The first two video blogs showed the detailed process of performing power tests on the Keiser m3 bike with Garmin Vector power pedals mounted on them so that the power shown on the Keiser m3 can be compared to the power being measured by the Vector pedals. As you know, the m3 displays power based on a calculation or table within the computer that is a function of the magnetâ€™s position with respect to the flywheel and the speed of your pedaling (cadence or RPM).
The standard approach considered most accurate and reliable in the industry is to measure the power where it is applied — somewhere between the feet moving those pedals, and the axel of the wheel being propelled forward by the pedaling motion. Power meters can now be found in any number of places along that continuum; from the pedals to the crank arms to the bikeâ€™s bottom bracket and the most widely used place of all – in the hub of the rear wheel. These power meters contain strain gauges that literally are sensing the torque or force being applied as you pedal.
It is these power readings that are then recorded on the Garmin 500 bike computer that I paired to the Vector power pedals to get a true reading of power being exerted during each pedal stroke. In fact, there are strain gauges in each pedal so that it also reports on the differences in power generated from each pedal; left and right. So we now can know what the real power numbers are as we work out on the Keiser m3.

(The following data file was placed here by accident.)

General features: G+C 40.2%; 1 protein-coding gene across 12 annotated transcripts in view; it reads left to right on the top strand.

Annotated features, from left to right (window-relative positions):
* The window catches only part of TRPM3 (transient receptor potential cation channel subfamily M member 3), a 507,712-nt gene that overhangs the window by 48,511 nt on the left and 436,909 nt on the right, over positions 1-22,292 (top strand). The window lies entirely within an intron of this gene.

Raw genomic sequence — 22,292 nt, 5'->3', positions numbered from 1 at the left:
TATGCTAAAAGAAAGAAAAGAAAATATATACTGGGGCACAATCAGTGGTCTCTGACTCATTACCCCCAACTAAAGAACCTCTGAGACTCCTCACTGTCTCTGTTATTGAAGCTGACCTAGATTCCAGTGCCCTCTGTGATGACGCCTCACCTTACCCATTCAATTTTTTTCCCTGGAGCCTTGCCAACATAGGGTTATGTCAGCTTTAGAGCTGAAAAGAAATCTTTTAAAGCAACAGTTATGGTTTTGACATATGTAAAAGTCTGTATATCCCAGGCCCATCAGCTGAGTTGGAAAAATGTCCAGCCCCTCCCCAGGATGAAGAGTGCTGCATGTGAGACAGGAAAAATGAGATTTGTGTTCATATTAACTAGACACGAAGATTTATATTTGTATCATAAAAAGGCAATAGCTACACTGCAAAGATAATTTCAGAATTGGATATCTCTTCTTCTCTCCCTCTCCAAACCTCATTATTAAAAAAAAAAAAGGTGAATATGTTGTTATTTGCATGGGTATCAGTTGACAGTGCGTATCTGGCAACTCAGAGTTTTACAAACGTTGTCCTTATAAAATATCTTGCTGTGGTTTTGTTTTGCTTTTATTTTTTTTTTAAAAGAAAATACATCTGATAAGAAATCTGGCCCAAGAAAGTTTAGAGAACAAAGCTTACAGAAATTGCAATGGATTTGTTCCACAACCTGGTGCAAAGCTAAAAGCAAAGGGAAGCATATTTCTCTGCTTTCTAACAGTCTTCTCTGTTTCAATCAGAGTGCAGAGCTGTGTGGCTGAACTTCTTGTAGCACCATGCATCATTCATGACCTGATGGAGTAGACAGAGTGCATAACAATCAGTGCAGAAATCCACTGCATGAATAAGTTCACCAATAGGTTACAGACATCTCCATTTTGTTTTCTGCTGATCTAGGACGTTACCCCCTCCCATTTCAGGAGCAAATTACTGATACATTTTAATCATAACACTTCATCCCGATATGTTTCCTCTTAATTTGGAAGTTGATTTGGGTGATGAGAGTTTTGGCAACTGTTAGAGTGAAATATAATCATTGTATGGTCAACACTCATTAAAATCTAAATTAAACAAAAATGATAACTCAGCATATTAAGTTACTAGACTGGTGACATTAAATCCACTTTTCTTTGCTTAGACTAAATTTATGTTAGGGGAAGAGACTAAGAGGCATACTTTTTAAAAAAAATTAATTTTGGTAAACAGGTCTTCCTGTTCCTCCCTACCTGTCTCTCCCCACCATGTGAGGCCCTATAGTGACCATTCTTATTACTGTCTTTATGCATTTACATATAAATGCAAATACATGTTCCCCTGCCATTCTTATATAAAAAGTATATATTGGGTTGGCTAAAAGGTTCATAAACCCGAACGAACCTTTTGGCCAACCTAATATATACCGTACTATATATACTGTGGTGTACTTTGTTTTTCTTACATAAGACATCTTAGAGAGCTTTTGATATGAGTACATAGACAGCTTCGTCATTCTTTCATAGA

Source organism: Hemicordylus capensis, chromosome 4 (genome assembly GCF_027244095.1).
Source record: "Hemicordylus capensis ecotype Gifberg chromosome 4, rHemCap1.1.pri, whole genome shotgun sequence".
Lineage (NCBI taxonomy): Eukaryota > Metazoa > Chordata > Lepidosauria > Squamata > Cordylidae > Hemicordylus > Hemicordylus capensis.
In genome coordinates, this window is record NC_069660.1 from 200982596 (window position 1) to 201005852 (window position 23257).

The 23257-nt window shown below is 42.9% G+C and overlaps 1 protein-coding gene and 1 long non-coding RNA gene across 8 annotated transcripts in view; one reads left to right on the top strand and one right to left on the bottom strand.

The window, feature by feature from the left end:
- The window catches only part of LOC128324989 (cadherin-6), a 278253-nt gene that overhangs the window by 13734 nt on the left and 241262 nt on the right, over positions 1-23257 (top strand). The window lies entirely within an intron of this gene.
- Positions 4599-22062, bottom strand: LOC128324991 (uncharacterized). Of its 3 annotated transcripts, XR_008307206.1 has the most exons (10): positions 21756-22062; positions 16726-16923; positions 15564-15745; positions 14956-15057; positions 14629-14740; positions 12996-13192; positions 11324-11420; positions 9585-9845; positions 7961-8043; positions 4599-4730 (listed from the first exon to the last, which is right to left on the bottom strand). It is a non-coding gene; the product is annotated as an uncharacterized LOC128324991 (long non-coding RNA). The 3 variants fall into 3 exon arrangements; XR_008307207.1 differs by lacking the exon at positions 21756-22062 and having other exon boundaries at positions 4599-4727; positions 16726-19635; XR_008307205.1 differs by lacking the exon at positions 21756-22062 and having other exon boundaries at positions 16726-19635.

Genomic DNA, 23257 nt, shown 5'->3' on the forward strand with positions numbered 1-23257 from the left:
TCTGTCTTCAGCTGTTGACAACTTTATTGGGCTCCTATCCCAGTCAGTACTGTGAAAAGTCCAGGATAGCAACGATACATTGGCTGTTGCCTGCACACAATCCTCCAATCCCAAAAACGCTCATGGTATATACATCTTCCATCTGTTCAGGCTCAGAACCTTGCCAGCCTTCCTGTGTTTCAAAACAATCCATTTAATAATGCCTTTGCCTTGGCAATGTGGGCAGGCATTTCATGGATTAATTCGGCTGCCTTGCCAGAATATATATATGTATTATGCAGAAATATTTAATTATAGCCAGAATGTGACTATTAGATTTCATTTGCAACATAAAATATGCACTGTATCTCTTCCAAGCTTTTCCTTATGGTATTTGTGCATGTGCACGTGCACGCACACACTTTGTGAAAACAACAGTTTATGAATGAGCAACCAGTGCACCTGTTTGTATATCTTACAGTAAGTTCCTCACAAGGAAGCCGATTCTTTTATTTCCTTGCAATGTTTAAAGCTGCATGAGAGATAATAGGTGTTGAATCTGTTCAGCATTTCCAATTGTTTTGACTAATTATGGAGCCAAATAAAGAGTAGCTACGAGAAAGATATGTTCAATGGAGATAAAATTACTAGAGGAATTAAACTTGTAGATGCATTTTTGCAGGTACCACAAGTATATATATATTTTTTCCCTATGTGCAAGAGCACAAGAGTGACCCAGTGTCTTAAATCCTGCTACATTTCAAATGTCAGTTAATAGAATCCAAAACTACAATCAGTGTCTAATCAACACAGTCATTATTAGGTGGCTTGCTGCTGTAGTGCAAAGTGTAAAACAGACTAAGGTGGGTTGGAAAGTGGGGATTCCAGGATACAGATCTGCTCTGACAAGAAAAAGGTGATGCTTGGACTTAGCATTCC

This is the 3rd video in the series that shows the exact process I underwent to take the data generated (from both the Keiser bike and the Vector pedals ) during these tests and record them. The recording of data included both graphic snapshots as well as detailed numeric data from both the Garmin and the hand written readings taken during the actual test (since the Keiser offers no way to retrieve the data from their computer). These were all then copied into a single spreadsheet for comparison and analysis.
I warn you, if you are not a data geek, and are not experienced in the unique joys of number crunching, this video may not be safe for you. Make sure to have soft surroundings as you watch this video. Without the proper training and experience, you may find yourself falling asleep at an alarmingly fast rate. Viewer beware! Click the link below if you dare… I mean to watch the video. â˜º
Watch the 3rd video blog.
Originally posted 2014-01-29 17:21:10.